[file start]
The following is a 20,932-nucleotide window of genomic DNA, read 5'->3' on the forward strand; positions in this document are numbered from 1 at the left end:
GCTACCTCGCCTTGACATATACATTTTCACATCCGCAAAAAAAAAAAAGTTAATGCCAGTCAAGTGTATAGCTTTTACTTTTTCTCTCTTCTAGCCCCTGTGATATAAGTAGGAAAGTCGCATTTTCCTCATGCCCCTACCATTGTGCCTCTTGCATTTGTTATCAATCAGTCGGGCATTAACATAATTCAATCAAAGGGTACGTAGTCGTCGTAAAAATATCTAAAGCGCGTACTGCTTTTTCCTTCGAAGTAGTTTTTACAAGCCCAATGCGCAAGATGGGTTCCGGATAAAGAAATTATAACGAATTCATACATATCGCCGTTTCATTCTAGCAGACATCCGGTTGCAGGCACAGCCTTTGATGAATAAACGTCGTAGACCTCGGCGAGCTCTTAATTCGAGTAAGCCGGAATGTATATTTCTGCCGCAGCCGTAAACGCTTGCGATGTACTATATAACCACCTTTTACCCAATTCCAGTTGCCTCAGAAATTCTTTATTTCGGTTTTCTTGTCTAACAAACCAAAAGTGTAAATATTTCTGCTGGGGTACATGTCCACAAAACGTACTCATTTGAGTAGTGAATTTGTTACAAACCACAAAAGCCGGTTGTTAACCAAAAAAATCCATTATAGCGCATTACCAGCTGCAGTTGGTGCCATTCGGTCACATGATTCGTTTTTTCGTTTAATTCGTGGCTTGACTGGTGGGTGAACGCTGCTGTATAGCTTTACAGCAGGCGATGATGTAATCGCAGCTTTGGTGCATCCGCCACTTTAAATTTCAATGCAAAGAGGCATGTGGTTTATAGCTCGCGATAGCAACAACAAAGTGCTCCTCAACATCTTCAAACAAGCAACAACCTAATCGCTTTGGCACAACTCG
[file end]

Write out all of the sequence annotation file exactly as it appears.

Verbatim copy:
The following is a 20,932-nucleotide window of genomic DNA, read 5'->3' on the forward strand; positions in this document are numbered from 1 at the left end:
GCTACCTCGCCTTGACATATACATTTTCACATCCGCAAAAAAAAAAAAGTTAATGCCAGTCAAGTGTATAGCTTTTACTTTTTCTCTCTTCTAGCCCCTGTGATATAAGTAGGAAAGTCGCATTTTCCTCATGCCCCTACCATTGTGCCTCTTGCATTTGTTATCAATCAGTCGGGCATTAACATAATTCAATCAAAGGGTACGTAGTCGTCGTAAAAATATCTAAAGCGCGTACTGCTTTTTCCTTCGAAGTAGTTTTTACAAGCCCAATGCGCAAGATGGGTTCCGGATAAAGAAATTATAACGAATTCATACATATCGCCGTTTCATTCTAGCAGACATCCGGTTGCAGGCACAGCCTTTGATGAATAAACGTCGTAGACCTCGGCGAGCTCTTAATTCGAGTAAGCCGGAATGTATATTTCTGCCGCAGCCGTAAACGCTTGCGATGTACTATATAACCACCTTTTACCCAATTCCAGTTGCCTCAGAAATTCTTTATTTCGGTTTTCTTGTCTAACAAACCAAAAGTGTAAATATTTCTGCTGGGGTACATGTCCACAAAACGTACTCATTTGAGTAGTGAATTTGTTACAAACCACAAAAGCCGGTTGTTAACCAAAAAAATCCATTATAGCGCATTACCAGCTGCAGTTGGTGCCATTCGGTCACATGATTCGTTTTTTCGTTTAATTCGTGGCTTGACTGGTGGGTGAACGCTGCTGTATAGCTTTACAGCAGGCGATGATGTAATCGCAGCTTTGGTGCATCCGCCACTTTAAATTTCAATGCAAAGAGGCATGTGGTTTATAGCTCGCGATAGCAACAACAAAGTGCTCCTCAACATCTTCAAACAAGCAACAACCTAATCGCTTTGGCACAACTCG